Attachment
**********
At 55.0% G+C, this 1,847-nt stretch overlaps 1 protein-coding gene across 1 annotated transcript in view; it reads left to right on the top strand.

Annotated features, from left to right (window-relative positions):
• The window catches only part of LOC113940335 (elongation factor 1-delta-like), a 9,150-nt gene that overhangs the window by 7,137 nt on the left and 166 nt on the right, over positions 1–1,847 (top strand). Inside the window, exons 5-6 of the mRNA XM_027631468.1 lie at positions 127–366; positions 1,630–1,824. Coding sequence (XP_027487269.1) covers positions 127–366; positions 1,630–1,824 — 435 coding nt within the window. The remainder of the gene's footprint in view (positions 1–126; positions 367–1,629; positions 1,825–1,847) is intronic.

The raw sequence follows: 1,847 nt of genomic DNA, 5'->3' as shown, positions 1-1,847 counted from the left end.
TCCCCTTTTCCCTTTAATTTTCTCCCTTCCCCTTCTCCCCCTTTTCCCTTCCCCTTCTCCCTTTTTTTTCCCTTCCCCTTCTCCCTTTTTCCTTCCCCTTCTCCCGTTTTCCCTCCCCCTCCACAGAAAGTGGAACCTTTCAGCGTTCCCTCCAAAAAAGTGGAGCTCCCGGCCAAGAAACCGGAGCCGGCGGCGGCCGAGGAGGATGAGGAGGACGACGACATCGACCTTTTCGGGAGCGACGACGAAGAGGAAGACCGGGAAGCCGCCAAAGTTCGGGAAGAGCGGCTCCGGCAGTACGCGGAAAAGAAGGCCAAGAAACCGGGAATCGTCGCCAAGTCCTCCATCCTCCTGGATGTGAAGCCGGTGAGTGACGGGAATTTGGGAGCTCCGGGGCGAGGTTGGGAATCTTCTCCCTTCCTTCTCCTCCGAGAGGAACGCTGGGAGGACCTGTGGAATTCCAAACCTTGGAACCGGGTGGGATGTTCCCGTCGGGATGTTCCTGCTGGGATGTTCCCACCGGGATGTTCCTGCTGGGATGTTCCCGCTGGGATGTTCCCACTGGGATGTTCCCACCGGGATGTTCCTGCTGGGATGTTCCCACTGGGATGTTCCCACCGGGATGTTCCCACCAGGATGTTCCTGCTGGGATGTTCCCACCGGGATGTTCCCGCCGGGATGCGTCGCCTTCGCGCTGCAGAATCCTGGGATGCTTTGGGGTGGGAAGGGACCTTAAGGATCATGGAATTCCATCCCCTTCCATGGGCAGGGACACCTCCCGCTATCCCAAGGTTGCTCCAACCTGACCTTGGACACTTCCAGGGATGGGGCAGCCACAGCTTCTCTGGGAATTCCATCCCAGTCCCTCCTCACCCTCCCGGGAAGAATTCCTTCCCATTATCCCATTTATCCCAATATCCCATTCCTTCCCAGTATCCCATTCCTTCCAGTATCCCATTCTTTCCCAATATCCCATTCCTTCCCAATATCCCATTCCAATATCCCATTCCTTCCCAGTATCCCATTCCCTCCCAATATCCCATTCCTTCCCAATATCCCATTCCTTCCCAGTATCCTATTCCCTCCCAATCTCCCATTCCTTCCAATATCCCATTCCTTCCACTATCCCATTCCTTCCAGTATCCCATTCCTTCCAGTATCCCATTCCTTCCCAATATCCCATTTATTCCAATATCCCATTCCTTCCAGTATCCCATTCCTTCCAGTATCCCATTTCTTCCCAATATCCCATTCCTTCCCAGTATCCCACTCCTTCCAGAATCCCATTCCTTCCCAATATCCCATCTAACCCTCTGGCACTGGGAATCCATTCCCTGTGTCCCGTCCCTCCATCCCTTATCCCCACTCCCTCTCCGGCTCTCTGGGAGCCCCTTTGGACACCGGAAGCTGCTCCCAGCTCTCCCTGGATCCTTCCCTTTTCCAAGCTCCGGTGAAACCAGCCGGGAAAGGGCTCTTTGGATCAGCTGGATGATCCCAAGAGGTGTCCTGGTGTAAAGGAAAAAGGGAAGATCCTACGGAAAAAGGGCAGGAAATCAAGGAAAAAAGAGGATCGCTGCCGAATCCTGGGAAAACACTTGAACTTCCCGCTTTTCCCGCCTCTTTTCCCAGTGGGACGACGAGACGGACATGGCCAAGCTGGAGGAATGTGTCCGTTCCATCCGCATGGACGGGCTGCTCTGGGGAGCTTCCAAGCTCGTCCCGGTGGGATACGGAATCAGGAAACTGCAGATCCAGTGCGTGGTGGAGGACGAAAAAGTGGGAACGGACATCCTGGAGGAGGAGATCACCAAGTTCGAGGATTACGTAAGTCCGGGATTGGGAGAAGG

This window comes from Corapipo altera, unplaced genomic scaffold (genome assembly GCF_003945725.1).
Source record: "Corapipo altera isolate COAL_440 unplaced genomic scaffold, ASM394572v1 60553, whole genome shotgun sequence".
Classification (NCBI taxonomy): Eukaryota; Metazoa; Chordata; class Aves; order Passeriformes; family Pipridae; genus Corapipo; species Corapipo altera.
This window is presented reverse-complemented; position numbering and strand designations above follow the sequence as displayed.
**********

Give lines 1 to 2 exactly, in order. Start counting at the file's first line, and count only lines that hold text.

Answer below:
At 55.0% G+C, this 1,847-nt stretch overlaps 1 protein-coding gene across 1 annotated transcript in view; it reads left to right on the top strand.

Annotated features, from left to right (window-relative positions):